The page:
Health Scrutiny Panel Minutes

Health Scrutiny Panel Minutes

Thursday 23 May 2013
4:00 p.m.
Spencer Room, Town Hall, Middlesbrough

Attendance Details

Dryden (Chair), Biswas, Cole, Davison, Junier, P Purvis
J Bennington and J Ord.
Apologies for absence:
were submitted on behalf of Councillors S Khan, J McPartland, Mrs H Pearson
Declarations of interest:

There were no declarations of interest made at this point of the meeting.

Item Number Item/Resolution

The Chair sought nominations for Vice-Chair of the Health Scrutiny Panel for the Municipal Year 2013/2014.


ORDERED that Councillor Junier be appointed as Vice-Chair of the Health Scrutiny Panel for the Municipal Year 2013/2014.


The minutes of the meeting of the Health Scrutiny Panel held on 2 April 2014 were submitted and approved as a correct record.


The Panel considered a draft Final Report into Children with Complex Needs a copy of which had previously been circulated to the Panel and representatives who had provided evidence on the review.


The Panel considered possible conclusions and recommendations which had been prepared in draft and circulated at the meeting.


The draft recommendations were as follows:-


1. The Health and Wellbeing Board should develop a new and redesigned stop smoking service, which has sufficient capacity and expertise to take on sizeable and difficult task ahead of it. The service's formulation and structure is a matter for management, after considering the evidence around need and necessary capacity.  Nonetheless, from a political point of view, the Panel considers that the service should have the following aspects.


1.1 To be sufficiently assertive to target every pregnant woman in the Town and ascertain their smoking status.


1.2 If smoking status is confirmed, the expectant mother should be provided with a key worker, perhaps this could be their named community midwife, to offer support through the stop smoking services. The Panel considers having a key worker may reduce the numbers of those 'lost to follow up'.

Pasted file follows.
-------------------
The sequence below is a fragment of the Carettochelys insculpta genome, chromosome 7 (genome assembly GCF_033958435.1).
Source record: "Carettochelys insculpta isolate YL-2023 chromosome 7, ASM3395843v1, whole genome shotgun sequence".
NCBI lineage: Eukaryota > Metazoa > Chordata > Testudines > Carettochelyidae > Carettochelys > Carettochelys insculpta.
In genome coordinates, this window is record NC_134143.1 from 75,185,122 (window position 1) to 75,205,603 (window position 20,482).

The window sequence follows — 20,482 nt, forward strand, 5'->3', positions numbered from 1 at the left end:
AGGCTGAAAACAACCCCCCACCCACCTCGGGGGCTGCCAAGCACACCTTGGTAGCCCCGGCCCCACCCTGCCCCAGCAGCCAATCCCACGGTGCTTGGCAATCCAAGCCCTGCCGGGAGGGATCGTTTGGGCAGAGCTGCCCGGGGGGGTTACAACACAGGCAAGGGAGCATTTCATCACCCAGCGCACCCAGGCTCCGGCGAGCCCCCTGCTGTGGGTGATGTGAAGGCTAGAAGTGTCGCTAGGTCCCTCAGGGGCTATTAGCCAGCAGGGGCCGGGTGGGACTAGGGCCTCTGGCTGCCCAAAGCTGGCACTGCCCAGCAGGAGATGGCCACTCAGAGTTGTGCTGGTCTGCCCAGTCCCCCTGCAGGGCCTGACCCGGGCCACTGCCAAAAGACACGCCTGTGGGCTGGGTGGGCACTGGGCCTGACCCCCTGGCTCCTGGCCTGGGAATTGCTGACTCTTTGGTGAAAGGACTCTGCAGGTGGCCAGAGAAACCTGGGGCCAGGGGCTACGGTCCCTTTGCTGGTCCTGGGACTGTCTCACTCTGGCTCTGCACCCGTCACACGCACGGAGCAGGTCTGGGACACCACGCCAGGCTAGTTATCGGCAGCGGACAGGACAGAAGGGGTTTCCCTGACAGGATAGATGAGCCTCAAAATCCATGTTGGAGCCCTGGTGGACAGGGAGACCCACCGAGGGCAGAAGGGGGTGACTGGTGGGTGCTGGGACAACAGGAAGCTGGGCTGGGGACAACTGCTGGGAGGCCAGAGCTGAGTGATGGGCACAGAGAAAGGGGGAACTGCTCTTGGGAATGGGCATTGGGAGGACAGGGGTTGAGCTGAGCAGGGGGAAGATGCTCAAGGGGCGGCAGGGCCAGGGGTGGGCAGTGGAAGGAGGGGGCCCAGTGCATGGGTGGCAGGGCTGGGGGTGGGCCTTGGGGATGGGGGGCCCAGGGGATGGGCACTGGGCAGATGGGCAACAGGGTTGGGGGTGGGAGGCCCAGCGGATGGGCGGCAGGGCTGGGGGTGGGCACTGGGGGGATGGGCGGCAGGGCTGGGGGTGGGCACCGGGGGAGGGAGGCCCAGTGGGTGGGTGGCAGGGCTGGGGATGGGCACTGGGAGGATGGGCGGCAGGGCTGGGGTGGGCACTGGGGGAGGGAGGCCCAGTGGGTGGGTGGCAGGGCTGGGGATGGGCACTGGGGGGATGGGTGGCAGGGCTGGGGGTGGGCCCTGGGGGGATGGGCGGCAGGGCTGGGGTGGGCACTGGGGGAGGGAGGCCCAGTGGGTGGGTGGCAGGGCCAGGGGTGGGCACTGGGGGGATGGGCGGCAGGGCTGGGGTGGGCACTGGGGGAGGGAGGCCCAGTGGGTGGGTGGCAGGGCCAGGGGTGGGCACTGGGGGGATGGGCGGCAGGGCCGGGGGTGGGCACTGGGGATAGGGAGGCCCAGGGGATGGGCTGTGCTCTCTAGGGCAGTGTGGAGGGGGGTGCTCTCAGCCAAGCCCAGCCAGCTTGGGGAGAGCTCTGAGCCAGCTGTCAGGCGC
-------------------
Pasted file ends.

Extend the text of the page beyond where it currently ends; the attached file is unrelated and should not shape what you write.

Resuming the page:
1.3 The new Stop Smoking Service should make a specific, structured effort to work with the partners and families of pregnant women, in an attempt to alter the home environment to help the pregnant woman stop smoking.


1.4 For this to happen, need to have accessible clinics in the communities most affected by tobacco use in pregnancy, at times and locations that match local demand. It should certainly be the case that there should be an accessible service, both in terms and location, for every ward that is judged to need it.


1.5 If judged to be necessary, after considering all available evidence, smoking cessation classes should also provide a crèche facility, to eliminate a lack of childcare as a reason for expectant mothers not being able to attend.


1.6 Detailed consideration should also be given to the feasibility of the service including its remit, all harmful substances which can be consumed in pregnancy and potentially damage the unborn child.


1.7 The Panel would suggest that detailed social marketing is undertaken to understand local need, in terms of times and accessibility, to enable good access to this service.


2. That the local health and social care economy undertakes detailed analysis of all available evidence regarding the likely changes in population, aimed at producing a reliable set of data, regarding the number of children with complex needs in the future. This will be critical in planning educational, health and social care capacity in the future.


3. That the local Health and Social Care Economy, with a specific focus on the Clinical Commissioning Group, prepares a strategy as to how it will take on the timely and equitable funding responsibility for EHSCPs and how they will be marketed to parents.


4. That the Director of Public Health is supported in his efforts to increase the immunisation rates in Middlesbrough, by the full weight of the local authority. This should include the suggestion to schools that they provide assistance in offering facilities for immunisation programmes or associated catch up programmes. Evidence suggests that schools can be a very useful tool in reaching children requiring immunisations.


5. That the Directorate of Public Health takes on an area of work, aimed at understanding why there is such a divergence between rate of immunisations in Middlesbrough. This should have a focus on GP practice, as well as electoral wards.


6. That the Director of Public Health reassess how long term child patients at hospitals receive their immunisations. The Panel; considers it to be completely unacceptable that such a cohort is most at risk of not receiving their immunisations.